Members of the American College of Chest Physicians were able to screen the lung health of more than 300 people in four hours during Phoenix Lung Health Day in August. This feat was made possible by a multifaceted media campaign that resulted in more than 28 million media mentions. One of them, a television interview with an ACCP physician on lung health screening, resulted not just in an on-air spirometry test on the Phoenix news anchor, but also got the attention of Olympic gold-medal swimmer Breeja Larson, who was on the set for a later interview and decided she’d like to get tested too. “When someone who is obviously healthy like that shows that she values getting checked, it helps others see the value in it too,” says ACCP CEO and Executive Vice President Paul Markowski, CAE.
It can be difficult to get a big turnout for public-facing events such as this one, but ACCP has been getting a lot of practice with promotion with this and other events it has been holding in partnership with The CHEST Foundation’s OneBreath initiative. Sometimes it’s just luck, as was the case with getting the Olympian to participate, but according to Markowski, the success of these programs mostly comes from research, hard work, and the passion members have for lung screening and raising awareness of overlooked lung conditions such as chronic obstructive pulmonary disease, the third-leading cause of death in the U.S.
“If you’re passionate about what you do, it usually turns out to be a pretty successful event,” says Markowski. He adds, “When our members talk from the heart, the media wants to grab onto it.”
Know Your Target Demographics
The ACCP team begins by thoroughly researching the demographics and other specifics about the markets in which the activity is to be held. In the case of the greater Phoenix metropolitan area, the combination of often poor air quality and a large number of people who are underserved in their healthcare made it a good choice. About two weeks prior to the event, ACCP contacted the local media to explain what they were doing and why, the number of people they expected to attract, and the local luminaries who planned to participate—in this case, local government officials, Arizona State Rep. Ruben Gallego, and City of Phoenix Councilman Daniel Valenzuela made appearances to support the community initiative.
Because a large portion of the demographic they were trying to reach was Hispanic, ACCP reached out to not just The Arizona Republic, Yahoo!, and local TV channel KTVK, but also to Univision, Telemundo-TV, La Voz, Prensa Hispana, and a local Spanish radio station. The clinicians at the event also made sure they could accommodate the Hispanic community by offering Spanish materials, screeners, and translators. They also reached out viabecause, Markowski says, “right now you have to send your message through all the media platforms, from e-newsletters, to fax, to print paper, and social media. You have to give everyone—whether they’re physicians, allied healthcare providers, patients, or patients’ family members—an easy way to connect and get education.”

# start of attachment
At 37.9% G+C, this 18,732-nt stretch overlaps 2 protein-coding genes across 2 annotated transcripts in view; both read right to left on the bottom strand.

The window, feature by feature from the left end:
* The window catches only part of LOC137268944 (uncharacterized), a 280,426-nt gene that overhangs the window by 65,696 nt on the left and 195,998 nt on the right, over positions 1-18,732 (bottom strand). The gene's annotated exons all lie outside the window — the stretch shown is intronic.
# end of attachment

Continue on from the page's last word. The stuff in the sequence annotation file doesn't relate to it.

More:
The event was held at a downtown food market, and augmented when ACCP and OneBreath volunteers presented The CHEST Foundation’s “Lung Lessonssm” program to 120 kids at a local elementary school.
Expanding Public Outreach Activities
While the organization has historically offered programs on lung health and smoking prevention to elementary through high school students, it has been expanding its outreach efforts in recent years, says Markowski. Spirometry testing is an easy tool ACCP physician members can use to engage with and inform the public on lung health matters.
While ACCP does do outreach programs at its annual conference and at its other large educational activities, those generally are held in destinations that can handle an influx of thousands of physicians coming for the main show. Smaller cities and towns generally aren’t options. “Our goal is to go to areas and capture the attention of people who might not otherwise have access to information about lung health,” says Markowski. That’s why this year it expanded the ACCP board of regents meeting from twice a year to six annually, both to be able to meet with members whom they might not otherwise see face to face, and to provide community outreach in new areas.
In addition to a “fun run” at its annual meeting, it offers tool kits and information pieces on its Web site that its “ambassadors”—spouses, family members, and other individuals who have an interest in lung health—can download, and it holds “countless” educational public-facing events, especially for schoolchildren. This year it also joined OneBreath®, the COPD Alliance, and thousands of other respiratory organizations worldwide to promote World Spirometry Day. Held June 27, the ACCP and local partners provided lung screening and information in Chicago. Other organizations held similar screening and consultations around the world. Screening continued after the official date as well. “The idea was to spread the information and have people take the test, then feed the information into one global Web site,” says Markowsi.
As to the events it is holding in conjunction with its board of regents meetings, he says, “As we compile these examples, it will only help us better understand the markets we want to go to, and do a better job of targeting where the underserved needs and educational barriers are. The more we’ve done this, and the more success we’ve had, and the more varied we make our outreach, the more it has energized our board members, committee members, and physicians.”